Monday, 15 August 2011

In a better world

I have seen a really good movie called In a better world. This film deals with violence, revenge spriral evil and its consequences. From horrible abuse of women in African refugee camps to brutal bullying in the schoolyard in a Danish smalltown. As in the director Susanne Bier's previous films this deals with heavy topics to an everyday level, but always without any sentimentality.

Mikael Persbrant plays doctor Anton who volunteer in the third world sometimes as a way to get away from his broken marriage at home.
His twelve year old son Elijah walk with heavy steps to school every day because of his harassers to classmates who bully him. One day a boy called Christian begins in Elias class, he recently lost his mother in cancer and carries a tremendous sadness, anger and frustration over his family situation with an absent father. Christian cling to the bullied Elias and whips the shit out of the biggest bully of them all with a bicycle pump.

These young boys are developing a dangerous friendship built on anger against injustice and Elijah's blind faith in his first real friend. Schoolyard conflicts end up soon on the parents' table. Elijah´s father Anton is preaching to him about turning the other cheek to a head when a local bully gives him a slap infront of the kids. Anton's habit to stay out of conflicts from Africa is completely alien from the rooster of the boys have learned in the schoolyard. Christian's father, Claus tries to explain that violence begets violence, that is how wars start, but the ball is already set in motion.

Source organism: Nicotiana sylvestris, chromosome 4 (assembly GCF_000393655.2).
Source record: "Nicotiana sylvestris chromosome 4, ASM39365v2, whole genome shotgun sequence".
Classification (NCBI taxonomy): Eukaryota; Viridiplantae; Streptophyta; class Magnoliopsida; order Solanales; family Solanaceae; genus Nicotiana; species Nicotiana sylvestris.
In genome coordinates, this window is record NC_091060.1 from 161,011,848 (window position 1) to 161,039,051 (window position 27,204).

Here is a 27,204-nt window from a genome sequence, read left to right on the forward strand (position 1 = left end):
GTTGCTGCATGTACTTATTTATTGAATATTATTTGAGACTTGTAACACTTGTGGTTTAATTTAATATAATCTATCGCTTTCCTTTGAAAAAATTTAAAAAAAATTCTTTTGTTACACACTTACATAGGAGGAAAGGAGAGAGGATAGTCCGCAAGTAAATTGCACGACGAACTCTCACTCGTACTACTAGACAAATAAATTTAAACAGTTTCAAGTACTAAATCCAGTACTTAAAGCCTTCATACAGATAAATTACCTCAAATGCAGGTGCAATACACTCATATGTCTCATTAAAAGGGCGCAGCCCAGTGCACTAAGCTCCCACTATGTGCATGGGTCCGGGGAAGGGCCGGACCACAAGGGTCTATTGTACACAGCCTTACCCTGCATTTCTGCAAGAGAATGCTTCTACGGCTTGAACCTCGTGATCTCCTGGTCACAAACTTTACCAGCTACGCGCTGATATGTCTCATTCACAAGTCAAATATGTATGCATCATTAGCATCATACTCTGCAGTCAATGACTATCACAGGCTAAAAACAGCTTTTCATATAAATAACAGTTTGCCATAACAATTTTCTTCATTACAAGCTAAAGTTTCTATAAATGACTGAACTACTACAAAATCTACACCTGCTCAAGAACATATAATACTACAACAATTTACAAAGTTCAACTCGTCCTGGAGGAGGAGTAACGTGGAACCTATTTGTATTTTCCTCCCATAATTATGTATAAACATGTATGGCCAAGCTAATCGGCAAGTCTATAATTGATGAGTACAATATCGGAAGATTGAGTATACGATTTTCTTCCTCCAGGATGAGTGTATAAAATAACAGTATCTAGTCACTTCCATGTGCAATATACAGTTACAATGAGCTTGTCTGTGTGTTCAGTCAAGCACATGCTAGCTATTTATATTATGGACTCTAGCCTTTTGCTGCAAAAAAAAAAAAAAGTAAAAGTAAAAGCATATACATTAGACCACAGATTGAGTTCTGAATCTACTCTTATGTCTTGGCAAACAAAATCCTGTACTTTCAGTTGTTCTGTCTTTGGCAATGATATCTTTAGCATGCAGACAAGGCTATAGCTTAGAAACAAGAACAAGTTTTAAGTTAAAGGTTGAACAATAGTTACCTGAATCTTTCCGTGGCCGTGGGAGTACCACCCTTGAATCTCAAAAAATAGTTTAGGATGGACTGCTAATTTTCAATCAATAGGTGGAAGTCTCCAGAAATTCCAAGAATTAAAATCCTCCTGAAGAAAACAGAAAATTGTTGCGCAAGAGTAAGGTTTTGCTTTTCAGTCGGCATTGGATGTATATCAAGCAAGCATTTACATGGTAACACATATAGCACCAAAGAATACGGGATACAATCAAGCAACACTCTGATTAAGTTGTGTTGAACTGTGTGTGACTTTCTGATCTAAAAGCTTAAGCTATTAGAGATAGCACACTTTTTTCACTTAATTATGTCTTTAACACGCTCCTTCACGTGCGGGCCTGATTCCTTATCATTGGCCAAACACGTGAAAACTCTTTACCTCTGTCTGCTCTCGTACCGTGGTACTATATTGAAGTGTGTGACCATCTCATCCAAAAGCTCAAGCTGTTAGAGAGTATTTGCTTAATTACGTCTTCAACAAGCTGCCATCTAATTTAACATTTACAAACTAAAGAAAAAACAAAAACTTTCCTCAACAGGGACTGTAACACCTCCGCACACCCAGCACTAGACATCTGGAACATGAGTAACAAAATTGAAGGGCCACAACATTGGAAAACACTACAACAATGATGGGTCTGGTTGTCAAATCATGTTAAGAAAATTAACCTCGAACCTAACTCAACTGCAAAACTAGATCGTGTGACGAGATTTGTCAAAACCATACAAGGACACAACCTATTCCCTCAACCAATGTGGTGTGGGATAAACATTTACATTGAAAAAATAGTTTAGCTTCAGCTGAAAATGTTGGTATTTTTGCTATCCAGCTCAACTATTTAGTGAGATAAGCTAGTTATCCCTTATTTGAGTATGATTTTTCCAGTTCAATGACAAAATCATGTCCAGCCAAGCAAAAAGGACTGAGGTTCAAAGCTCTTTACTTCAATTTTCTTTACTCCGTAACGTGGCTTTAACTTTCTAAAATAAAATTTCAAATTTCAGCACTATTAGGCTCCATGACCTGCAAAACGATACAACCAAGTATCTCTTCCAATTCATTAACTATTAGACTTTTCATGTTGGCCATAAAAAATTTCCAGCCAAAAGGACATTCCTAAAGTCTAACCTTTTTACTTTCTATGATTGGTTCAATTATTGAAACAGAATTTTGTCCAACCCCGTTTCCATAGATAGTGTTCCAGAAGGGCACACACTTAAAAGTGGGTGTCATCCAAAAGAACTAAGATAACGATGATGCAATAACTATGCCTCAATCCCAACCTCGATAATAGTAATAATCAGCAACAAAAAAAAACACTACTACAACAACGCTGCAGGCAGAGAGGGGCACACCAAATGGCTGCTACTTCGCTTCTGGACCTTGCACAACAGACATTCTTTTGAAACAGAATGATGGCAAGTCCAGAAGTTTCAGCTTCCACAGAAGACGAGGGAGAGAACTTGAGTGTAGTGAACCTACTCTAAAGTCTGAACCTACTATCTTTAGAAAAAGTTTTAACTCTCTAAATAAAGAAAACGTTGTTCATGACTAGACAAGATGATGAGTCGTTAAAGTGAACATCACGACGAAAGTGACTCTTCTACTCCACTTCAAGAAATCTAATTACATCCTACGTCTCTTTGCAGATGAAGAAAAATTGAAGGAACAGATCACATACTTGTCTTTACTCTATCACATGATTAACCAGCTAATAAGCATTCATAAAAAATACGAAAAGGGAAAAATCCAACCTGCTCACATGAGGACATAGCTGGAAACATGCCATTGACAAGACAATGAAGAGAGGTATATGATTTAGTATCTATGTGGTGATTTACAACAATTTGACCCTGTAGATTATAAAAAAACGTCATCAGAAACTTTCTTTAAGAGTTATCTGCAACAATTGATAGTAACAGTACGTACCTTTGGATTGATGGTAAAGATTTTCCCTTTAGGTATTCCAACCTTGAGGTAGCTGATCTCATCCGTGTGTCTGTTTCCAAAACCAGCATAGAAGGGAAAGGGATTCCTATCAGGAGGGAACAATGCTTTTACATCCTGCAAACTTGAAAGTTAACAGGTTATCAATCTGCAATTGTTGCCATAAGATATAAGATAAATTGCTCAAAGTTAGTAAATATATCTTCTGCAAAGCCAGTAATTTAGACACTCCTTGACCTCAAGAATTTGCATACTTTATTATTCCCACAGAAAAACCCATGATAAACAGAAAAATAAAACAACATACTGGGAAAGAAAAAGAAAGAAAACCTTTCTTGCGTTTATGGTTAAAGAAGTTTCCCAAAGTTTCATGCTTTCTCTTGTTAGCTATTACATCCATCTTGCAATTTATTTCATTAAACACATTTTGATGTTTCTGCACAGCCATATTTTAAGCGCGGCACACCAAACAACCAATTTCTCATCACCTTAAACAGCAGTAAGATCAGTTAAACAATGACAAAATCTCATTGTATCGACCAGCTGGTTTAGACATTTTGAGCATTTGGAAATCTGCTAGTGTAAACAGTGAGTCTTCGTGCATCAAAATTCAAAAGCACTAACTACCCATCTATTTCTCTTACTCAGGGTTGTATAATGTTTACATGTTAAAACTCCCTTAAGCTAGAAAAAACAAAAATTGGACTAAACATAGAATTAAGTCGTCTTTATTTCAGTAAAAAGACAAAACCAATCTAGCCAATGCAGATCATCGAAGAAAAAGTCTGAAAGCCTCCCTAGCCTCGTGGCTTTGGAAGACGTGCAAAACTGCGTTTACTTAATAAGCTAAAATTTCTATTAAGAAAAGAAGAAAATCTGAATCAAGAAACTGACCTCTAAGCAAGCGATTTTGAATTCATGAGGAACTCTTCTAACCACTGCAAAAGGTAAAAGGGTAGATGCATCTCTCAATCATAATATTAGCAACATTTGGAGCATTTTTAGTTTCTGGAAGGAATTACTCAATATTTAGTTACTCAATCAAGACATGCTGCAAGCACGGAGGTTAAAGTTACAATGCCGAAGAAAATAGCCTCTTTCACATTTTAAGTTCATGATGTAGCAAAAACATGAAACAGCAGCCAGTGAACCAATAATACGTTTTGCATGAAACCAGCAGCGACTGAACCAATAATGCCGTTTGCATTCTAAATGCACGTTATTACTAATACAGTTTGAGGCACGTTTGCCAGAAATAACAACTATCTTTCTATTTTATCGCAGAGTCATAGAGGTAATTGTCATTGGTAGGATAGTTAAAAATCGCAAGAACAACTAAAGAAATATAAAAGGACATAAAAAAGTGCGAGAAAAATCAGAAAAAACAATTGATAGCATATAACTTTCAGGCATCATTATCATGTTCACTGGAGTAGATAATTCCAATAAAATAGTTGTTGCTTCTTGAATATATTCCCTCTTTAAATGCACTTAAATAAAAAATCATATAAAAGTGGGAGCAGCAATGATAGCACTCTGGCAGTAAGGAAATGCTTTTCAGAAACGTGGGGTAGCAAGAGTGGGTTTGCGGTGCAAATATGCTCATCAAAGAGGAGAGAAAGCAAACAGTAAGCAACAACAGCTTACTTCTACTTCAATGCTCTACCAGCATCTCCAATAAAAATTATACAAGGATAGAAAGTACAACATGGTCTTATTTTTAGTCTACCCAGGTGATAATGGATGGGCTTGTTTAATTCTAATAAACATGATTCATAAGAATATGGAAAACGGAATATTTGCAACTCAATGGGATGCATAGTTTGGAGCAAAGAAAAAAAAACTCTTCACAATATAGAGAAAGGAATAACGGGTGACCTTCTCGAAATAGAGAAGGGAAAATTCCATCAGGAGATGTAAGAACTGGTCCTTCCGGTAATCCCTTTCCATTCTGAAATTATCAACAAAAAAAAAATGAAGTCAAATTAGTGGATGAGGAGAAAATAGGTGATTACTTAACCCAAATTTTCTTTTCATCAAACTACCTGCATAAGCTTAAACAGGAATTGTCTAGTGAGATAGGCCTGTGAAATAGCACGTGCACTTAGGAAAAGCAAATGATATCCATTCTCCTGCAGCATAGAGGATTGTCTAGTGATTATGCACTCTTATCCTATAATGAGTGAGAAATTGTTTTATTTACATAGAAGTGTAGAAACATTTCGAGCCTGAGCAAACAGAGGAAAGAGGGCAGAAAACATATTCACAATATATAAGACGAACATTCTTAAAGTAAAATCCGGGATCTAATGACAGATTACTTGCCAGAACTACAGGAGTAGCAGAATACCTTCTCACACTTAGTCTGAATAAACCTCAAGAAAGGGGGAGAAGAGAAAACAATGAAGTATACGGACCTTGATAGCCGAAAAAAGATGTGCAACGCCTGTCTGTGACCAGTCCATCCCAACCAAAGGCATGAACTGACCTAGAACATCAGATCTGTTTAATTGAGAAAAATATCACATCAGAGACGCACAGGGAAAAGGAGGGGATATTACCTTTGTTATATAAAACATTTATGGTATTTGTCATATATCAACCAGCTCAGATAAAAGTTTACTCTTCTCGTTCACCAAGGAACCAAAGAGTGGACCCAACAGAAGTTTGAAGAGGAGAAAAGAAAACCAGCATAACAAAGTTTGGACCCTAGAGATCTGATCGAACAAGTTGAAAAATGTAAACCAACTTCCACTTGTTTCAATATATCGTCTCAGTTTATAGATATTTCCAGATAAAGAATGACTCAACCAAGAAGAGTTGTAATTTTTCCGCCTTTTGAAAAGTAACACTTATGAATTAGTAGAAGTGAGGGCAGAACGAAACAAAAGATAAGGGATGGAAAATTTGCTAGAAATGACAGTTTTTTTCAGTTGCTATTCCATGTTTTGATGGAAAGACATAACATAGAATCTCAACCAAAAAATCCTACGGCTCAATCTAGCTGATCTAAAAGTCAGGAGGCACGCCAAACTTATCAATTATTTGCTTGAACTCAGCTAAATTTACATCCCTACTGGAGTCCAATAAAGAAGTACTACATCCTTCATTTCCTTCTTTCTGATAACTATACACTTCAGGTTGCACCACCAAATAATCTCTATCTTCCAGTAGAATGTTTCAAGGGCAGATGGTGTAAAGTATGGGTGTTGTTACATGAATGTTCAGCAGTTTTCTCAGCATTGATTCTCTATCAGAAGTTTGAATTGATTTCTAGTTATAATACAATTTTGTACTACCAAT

The acting is very natural and you get touched by the strong characters. The strongest of all the child actors, is especially William Jøhnk Nielsen, who plays Christian. What strikes me is how incredible similar Christian is a young Christian Bale in Empire of the sun. Both in appearance and facial expressions.

Susanne Bier describes the conflicts behind the home's walls and the major topics in family life in a very clever way. The story feels like moving straight through, leaving virtually no one untouched. The film works well as a good basis for discussions about school violence and fear as it methodically draws parallels between the violence in Africa and what happens on our school yards.


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